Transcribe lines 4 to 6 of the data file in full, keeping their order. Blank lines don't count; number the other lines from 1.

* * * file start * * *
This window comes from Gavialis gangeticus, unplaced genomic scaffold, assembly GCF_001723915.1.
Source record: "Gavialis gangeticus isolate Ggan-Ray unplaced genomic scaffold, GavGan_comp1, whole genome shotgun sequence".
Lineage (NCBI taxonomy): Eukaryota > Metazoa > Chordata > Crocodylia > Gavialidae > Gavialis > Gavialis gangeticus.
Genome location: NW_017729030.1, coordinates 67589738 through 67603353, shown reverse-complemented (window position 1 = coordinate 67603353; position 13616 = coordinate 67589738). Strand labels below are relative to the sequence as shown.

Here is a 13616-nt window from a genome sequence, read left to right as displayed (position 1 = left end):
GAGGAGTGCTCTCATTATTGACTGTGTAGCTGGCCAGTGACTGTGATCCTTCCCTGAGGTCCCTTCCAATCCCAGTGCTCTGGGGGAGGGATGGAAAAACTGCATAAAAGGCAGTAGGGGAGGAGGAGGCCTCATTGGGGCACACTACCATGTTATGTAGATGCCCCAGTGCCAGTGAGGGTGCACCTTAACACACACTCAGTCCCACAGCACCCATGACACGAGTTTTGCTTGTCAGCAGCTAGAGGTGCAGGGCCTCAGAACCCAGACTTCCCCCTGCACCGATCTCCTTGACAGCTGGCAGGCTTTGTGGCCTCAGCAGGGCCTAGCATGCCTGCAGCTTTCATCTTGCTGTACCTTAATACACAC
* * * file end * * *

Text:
Genome location: NW_017729030.1, coordinates 67589738 through 67603353, shown reverse-complemented (window position 1 = coordinate 67603353; position 13616 = coordinate 67589738). Strand labels below are relative to the sequence as shown.

Here is a 13616-nt window from a genome sequence, read left to right as displayed (position 1 = left end):
GAGGAGTGCTCTCATTATTGACTGTGTAGCTGGCCAGTGACTGTGATCCTTCCCTGAGGTCCCTTCCAATCCCAGTGCTCTGGGGGAGGGATGGAAAAACTGCATAAAAGGCAGTAGGGGAGGAGGAGGCCTCATTGGGGCACACTACCATGTTATGTAGATGCCCCAGTGCCAGTGAGGGTGCACCTTAACACACACTCAGTCCCACAGCACCCATGACACGAGTTTTGCTTGTCAGCAGCTAGAGGTGCAGGGCCTCAGAACCCAGACTTCCCCCTGCACCGATCTCCTTGACAGCTGGCAGGCTTTGTGGCCTCAGCAGGGCCTAGCATGCCTGCAGCTTTCATCTTGCTGTACCTTAATACACAC